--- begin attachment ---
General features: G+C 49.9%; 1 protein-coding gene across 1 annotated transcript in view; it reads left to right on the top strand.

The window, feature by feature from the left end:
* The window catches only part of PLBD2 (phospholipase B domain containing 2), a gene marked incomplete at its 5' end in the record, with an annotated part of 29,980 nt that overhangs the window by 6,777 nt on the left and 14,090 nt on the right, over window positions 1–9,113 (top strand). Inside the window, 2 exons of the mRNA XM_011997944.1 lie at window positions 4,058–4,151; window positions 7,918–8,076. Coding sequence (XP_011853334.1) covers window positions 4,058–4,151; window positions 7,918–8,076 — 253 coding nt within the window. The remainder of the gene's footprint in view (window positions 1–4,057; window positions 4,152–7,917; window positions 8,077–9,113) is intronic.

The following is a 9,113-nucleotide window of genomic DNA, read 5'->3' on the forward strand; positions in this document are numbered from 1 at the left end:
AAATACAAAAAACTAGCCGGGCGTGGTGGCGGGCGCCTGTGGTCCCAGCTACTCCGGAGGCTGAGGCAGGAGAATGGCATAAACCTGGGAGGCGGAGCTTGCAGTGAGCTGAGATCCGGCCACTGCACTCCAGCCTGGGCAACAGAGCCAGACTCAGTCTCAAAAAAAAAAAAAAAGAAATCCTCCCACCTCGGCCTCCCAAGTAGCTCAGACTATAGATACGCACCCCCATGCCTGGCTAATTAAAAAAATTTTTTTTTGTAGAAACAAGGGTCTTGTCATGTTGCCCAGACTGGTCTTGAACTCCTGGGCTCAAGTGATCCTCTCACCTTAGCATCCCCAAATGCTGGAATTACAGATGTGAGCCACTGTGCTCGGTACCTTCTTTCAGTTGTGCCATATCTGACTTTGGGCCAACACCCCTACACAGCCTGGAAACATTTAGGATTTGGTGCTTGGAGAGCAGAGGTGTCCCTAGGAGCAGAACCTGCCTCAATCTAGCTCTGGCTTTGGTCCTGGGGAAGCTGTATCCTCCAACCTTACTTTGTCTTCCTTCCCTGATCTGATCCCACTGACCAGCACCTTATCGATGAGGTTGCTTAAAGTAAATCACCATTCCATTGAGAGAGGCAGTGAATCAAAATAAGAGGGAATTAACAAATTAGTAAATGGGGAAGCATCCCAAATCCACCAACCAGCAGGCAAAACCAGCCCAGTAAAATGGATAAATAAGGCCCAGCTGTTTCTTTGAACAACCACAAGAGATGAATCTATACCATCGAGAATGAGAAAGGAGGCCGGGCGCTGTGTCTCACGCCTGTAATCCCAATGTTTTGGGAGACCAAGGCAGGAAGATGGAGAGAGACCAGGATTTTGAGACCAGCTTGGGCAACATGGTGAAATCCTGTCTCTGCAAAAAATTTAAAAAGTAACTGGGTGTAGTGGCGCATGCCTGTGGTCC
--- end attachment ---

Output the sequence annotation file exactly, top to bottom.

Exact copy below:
General features: G+C 49.9%; 1 protein-coding gene across 1 annotated transcript in view; it reads left to right on the top strand.

The window, feature by feature from the left end:
* The window catches only part of PLBD2 (phospholipase B domain containing 2), a gene marked incomplete at its 5' end in the record, with an annotated part of 29,980 nt that overhangs the window by 6,777 nt on the left and 14,090 nt on the right, over window positions 1–9,113 (top strand). Inside the window, 2 exons of the mRNA XM_011997944.1 lie at window positions 4,058–4,151; window positions 7,918–8,076. Coding sequence (XP_011853334.1) covers window positions 4,058–4,151; window positions 7,918–8,076 — 253 coding nt within the window. The remainder of the gene's footprint in view (window positions 1–4,057; window positions 4,152–7,917; window positions 8,077–9,113) is intronic.

The following is a 9,113-nucleotide window of genomic DNA, read 5'->3' on the forward strand; positions in this document are numbered from 1 at the left end:
AAATACAAAAAACTAGCCGGGCGTGGTGGCGGGCGCCTGTGGTCCCAGCTACTCCGGAGGCTGAGGCAGGAGAATGGCATAAACCTGGGAGGCGGAGCTTGCAGTGAGCTGAGATCCGGCCACTGCACTCCAGCCTGGGCAACAGAGCCAGACTCAGTCTCAAAAAAAAAAAAAAAGAAATCCTCCCACCTCGGCCTCCCAAGTAGCTCAGACTATAGATACGCACCCCCATGCCTGGCTAATTAAAAAAATTTTTTTTTGTAGAAACAAGGGTCTTGTCATGTTGCCCAGACTGGTCTTGAACTCCTGGGCTCAAGTGATCCTCTCACCTTAGCATCCCCAAATGCTGGAATTACAGATGTGAGCCACTGTGCTCGGTACCTTCTTTCAGTTGTGCCATATCTGACTTTGGGCCAACACCCCTACACAGCCTGGAAACATTTAGGATTTGGTGCTTGGAGAGCAGAGGTGTCCCTAGGAGCAGAACCTGCCTCAATCTAGCTCTGGCTTTGGTCCTGGGGAAGCTGTATCCTCCAACCTTACTTTGTCTTCCTTCCCTGATCTGATCCCACTGACCAGCACCTTATCGATGAGGTTGCTTAAAGTAAATCACCATTCCATTGAGAGAGGCAGTGAATCAAAATAAGAGGGAATTAACAAATTAGTAAATGGGGAAGCATCCCAAATCCACCAACCAGCAGGCAAAACCAGCCCAGTAAAATGGATAAATAAGGCCCAGCTGTTTCTTTGAACAACCACAAGAGATGAATCTATACCATCGAGAATGAGAAAGGAGGCCGGGCGCTGTGTCTCACGCCTGTAATCCCAATGTTTTGGGAGACCAAGGCAGGAAGATGGAGAGAGACCAGGATTTTGAGACCAGCTTGGGCAACATGGTGAAATCCTGTCTCTGCAAAAAATTTAAAAAGTAACTGGGTGTAGTGGCGCATGCCTGTGGTCC